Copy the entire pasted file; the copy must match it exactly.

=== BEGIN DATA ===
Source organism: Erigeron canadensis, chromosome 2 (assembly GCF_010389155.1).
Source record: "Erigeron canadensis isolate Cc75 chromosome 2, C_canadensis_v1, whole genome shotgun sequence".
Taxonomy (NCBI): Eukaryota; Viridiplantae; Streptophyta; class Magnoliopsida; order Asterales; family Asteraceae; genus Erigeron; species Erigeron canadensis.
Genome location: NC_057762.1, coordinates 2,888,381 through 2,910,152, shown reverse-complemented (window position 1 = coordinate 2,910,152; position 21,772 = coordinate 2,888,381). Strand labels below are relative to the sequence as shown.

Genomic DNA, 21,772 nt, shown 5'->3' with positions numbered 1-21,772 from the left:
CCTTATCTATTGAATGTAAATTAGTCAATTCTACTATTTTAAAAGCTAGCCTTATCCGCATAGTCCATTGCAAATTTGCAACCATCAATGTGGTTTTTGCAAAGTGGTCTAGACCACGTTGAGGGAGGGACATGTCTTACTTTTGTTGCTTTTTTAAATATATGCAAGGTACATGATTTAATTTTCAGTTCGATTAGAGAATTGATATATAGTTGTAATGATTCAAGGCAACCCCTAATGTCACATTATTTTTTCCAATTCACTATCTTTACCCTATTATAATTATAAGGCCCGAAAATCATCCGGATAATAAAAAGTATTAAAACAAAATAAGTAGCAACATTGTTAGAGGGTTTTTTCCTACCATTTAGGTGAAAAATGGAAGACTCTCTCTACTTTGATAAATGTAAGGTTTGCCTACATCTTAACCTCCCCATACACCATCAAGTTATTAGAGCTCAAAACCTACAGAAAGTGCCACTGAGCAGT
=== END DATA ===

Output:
Source organism: Erigeron canadensis, chromosome 2 (assembly GCF_010389155.1).
Source record: "Erigeron canadensis isolate Cc75 chromosome 2, C_canadensis_v1, whole genome shotgun sequence".
Taxonomy (NCBI): Eukaryota; Viridiplantae; Streptophyta; class Magnoliopsida; order Asterales; family Asteraceae; genus Erigeron; species Erigeron canadensis.
Genome location: NC_057762.1, coordinates 2,888,381 through 2,910,152, shown reverse-complemented (window position 1 = coordinate 2,910,152; position 21,772 = coordinate 2,888,381). Strand labels below are relative to the sequence as shown.

Genomic DNA, 21,772 nt, shown 5'->3' with positions numbered 1-21,772 from the left:
CCTTATCTATTGAATGTAAATTAGTCAATTCTACTATTTTAAAAGCTAGCCTTATCCGCATAGTCCATTGCAAATTTGCAACCATCAATGTGGTTTTTGCAAAGTGGTCTAGACCACGTTGAGGGAGGGACATGTCTTACTTTTGTTGCTTTTTTAAATATATGCAAGGTACATGATTTAATTTTCAGTTCGATTAGAGAATTGATATATAGTTGTAATGATTCAAGGCAACCCCTAATGTCACATTATTTTTTCCAATTCACTATCTTTACCCTATTATAATTATAAGGCCCGAAAATCATCCGGATAATAAAAAGTATTAAAACAAAATAAGTAGCAACATTGTTAGAGGGTTTTTTCCTACCATTTAGGTGAAAAATGGAAGACTCTCTCTACTTTGATAAATGTAAGGTTTGCCTACATCTTAACCTCCCCATACACCATCAAGTTATTAGAGCTCAAAACCTACAGAAAGTGCCACTGAGCAGT